In Spain, scientists joined activists to occupy the European Parliament Office in Barcelona, protesting against Brussels’ inaction on climate. In Greece, scientists and activists demonstrated against the approval of oil and gas extraction. In Switzerland, scientists slowly marched to the parliament in Bern in protest against politicians’ climate delay. Scientists in France, Ecuador, the United States, Peru, Rwanda, Kenya, Uganda, Zimbabwe, Nigeria, and Bolivia are also carrying out events to inform the public about the ongoing climate crisis and to engage them in collective action, according to an email to CleanTechninca from Scientist Rebellion.
But civil disobedience can be fraught with danger, especially today as right wing extremists have come to occupy many positions of power in local governments. Blocking a coal train in the US can get you incarcerated as a terrorist under the US PATRIOT ACT. Are you prepared to spend 40 years in a jail cell for a thought crime?
The UK was once a bastion of civil liberties but no more. Under Section 7 of the newly enacted Public Order Act, its citizens are now banned from any action that “interferes with the use or operation of any key national infrastructure.” The Guardian reports that 630 people have been arrested in the UK in the past month for daring to speak out about the country’s continued embrace of fossil fuels. The protests have ramped up since King Charles gave a speech recently in which he praised new oil and gas leases in the North Sea.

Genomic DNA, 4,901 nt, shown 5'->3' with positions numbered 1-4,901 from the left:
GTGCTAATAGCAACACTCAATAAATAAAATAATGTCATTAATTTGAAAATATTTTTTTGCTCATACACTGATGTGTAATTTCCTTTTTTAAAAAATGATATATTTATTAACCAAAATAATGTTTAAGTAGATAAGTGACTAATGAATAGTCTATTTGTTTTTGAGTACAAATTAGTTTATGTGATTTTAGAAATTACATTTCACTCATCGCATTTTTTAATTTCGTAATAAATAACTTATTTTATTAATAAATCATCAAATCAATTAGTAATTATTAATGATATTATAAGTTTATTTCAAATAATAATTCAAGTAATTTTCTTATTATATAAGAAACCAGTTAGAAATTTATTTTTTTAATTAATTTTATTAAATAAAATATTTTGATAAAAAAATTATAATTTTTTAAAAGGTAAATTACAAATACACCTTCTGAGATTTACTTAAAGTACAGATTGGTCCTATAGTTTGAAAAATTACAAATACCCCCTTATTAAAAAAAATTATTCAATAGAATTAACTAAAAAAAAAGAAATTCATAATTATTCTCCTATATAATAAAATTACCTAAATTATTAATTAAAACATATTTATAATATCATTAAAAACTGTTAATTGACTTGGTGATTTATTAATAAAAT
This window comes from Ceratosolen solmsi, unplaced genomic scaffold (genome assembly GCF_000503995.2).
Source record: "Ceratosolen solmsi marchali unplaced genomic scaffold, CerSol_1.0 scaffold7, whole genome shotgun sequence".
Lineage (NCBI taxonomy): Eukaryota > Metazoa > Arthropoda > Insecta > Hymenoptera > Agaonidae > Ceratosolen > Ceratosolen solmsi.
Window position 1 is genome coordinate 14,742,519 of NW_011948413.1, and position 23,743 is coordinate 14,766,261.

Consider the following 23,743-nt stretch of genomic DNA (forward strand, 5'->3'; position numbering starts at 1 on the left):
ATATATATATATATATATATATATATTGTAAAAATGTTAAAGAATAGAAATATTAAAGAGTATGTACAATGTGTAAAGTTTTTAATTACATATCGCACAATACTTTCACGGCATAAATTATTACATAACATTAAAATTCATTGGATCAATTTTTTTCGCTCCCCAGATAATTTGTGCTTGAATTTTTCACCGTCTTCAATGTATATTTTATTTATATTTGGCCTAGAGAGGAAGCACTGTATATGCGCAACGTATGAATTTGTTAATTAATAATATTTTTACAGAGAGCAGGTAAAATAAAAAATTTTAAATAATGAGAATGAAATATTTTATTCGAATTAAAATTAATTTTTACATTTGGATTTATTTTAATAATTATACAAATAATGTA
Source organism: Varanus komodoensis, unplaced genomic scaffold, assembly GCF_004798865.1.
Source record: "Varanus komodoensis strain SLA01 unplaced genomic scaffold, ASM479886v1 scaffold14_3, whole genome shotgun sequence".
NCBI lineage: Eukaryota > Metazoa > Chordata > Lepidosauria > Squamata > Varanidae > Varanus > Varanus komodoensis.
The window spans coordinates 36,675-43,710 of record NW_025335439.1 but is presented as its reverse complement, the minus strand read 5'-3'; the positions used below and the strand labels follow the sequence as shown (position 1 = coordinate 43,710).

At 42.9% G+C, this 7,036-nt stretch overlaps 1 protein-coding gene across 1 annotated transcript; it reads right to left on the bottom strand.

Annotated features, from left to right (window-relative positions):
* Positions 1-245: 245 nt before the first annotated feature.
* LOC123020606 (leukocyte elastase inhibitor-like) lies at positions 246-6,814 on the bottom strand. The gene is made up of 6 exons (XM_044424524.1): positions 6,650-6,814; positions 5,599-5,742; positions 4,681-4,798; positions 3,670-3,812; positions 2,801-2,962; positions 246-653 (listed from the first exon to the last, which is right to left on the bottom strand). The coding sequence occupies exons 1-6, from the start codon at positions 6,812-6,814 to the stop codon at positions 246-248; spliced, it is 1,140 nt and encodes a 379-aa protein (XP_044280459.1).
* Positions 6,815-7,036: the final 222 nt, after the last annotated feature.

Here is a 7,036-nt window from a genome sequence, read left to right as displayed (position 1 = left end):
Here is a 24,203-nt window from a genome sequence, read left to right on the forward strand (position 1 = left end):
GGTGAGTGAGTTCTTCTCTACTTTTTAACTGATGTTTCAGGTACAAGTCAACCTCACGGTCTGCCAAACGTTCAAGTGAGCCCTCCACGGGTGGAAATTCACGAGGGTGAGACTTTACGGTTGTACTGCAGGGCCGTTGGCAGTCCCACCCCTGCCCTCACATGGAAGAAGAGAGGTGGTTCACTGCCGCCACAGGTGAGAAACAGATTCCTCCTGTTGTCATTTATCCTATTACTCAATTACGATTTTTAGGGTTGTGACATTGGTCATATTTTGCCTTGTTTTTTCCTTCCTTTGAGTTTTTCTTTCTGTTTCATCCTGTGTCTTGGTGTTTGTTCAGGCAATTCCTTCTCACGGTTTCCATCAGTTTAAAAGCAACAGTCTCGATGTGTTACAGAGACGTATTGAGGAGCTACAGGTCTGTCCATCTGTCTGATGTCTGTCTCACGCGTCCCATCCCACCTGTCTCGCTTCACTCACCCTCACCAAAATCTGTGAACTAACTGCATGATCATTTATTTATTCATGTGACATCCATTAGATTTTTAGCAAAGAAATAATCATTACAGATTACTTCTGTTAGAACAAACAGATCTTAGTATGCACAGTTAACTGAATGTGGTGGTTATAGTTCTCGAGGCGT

Rachel Payne, 73, told The Guardian she had already been jailed for her part in Just Stop Oil’s campaign during last year’s Cop27 climate talks. She said the law has narrowed what people are able to do as protest. “Last week, I saw them [protesters] get to the top of Whitehall and as soon as they put their feet on the road, swarms of police just arrested them. In this country, it’s supposed to be a free country. [Facilitating] protest is supposed to be a duty of the police — to enable protest — and yet they [the protesters] were not even allowed to be there.”
Graham Mann, a lecturer in atmospheric science at Leeds University said, “My perspective from being a PhD student in the 90s and the urgency of the climate emergency then, the science is very, very clear and has been for a long time. The urgency to decarbonize to reduce emissions has become even greater. So I can understand young people taking these actions.”
A spokesperson for Climate Action Support Pathway, which provides advice to those considering taking action said, “This was the first real test for these new section 7 powers, and it became quickly clear that the police were going to use them readily. We changed the emphasis of our advice to those considering taking part as a result, because section 7 carries a higher maximum penalty of a year in prison and people need to be making informed choices about whether they want to take action or not.”
Such laws, of course, are rammed through national and state legislatures by well funded fossil fuel lobbying campaigns. The industry is not content to destroy the Earth for the sake of profit, it wants to incarcerate anyone who opposes its greed. So far, the oil oligarchs are winning and the Earth and its climate are losing. There is little reason to believe COP 28 will do much if anything to change that dynamic.